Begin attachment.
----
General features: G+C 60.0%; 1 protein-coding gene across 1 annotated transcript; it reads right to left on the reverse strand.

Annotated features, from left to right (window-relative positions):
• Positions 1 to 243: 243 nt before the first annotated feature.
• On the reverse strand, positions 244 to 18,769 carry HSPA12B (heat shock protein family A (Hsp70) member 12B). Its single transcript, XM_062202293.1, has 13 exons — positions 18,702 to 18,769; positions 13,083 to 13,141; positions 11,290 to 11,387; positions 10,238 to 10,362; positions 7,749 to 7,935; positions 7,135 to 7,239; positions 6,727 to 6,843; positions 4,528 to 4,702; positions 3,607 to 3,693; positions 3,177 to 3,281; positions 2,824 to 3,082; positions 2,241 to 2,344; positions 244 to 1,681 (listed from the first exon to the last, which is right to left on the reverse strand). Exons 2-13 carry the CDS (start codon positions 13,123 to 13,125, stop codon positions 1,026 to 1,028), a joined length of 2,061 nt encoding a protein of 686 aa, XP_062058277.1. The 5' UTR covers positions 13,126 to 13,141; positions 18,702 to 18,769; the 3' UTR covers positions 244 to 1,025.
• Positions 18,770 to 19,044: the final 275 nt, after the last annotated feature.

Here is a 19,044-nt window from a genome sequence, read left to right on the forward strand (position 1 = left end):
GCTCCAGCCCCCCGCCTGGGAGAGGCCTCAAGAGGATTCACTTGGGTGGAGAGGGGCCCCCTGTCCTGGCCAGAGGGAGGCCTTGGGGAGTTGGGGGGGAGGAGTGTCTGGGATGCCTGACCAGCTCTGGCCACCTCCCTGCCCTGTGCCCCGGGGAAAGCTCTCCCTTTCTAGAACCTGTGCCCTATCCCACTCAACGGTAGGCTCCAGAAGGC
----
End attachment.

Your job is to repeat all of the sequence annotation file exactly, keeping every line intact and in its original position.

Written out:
General features: G+C 60.0%; 1 protein-coding gene across 1 annotated transcript; it reads right to left on the reverse strand.

Annotated features, from left to right (window-relative positions):
• Positions 1 to 243: 243 nt before the first annotated feature.
• On the reverse strand, positions 244 to 18,769 carry HSPA12B (heat shock protein family A (Hsp70) member 12B). Its single transcript, XM_062202293.1, has 13 exons — positions 18,702 to 18,769; positions 13,083 to 13,141; positions 11,290 to 11,387; positions 10,238 to 10,362; positions 7,749 to 7,935; positions 7,135 to 7,239; positions 6,727 to 6,843; positions 4,528 to 4,702; positions 3,607 to 3,693; positions 3,177 to 3,281; positions 2,824 to 3,082; positions 2,241 to 2,344; positions 244 to 1,681 (listed from the first exon to the last, which is right to left on the reverse strand). Exons 2-13 carry the CDS (start codon positions 13,123 to 13,125, stop codon positions 1,026 to 1,028), a joined length of 2,061 nt encoding a protein of 686 aa, XP_062058277.1. The 5' UTR covers positions 13,126 to 13,141; positions 18,702 to 18,769; the 3' UTR covers positions 244 to 1,025.
• Positions 18,770 to 19,044: the final 275 nt, after the last annotated feature.

Here is a 19,044-nt window from a genome sequence, read left to right on the forward strand (position 1 = left end):
GCTCCAGCCCCCCGCCTGGGAGAGGCCTCAAGAGGATTCACTTGGGTGGAGAGGGGCCCCCTGTCCTGGCCAGAGGGAGGCCTTGGGGAGTTGGGGGGGAGGAGTGTCTGGGATGCCTGACCAGCTCTGGCCACCTCCCTGCCCTGTGCCCCGGGGAAAGCTCTCCCTTTCTAGAACCTGTGCCCTATCCCACTCAACGGTAGGCTCCAGAAGGC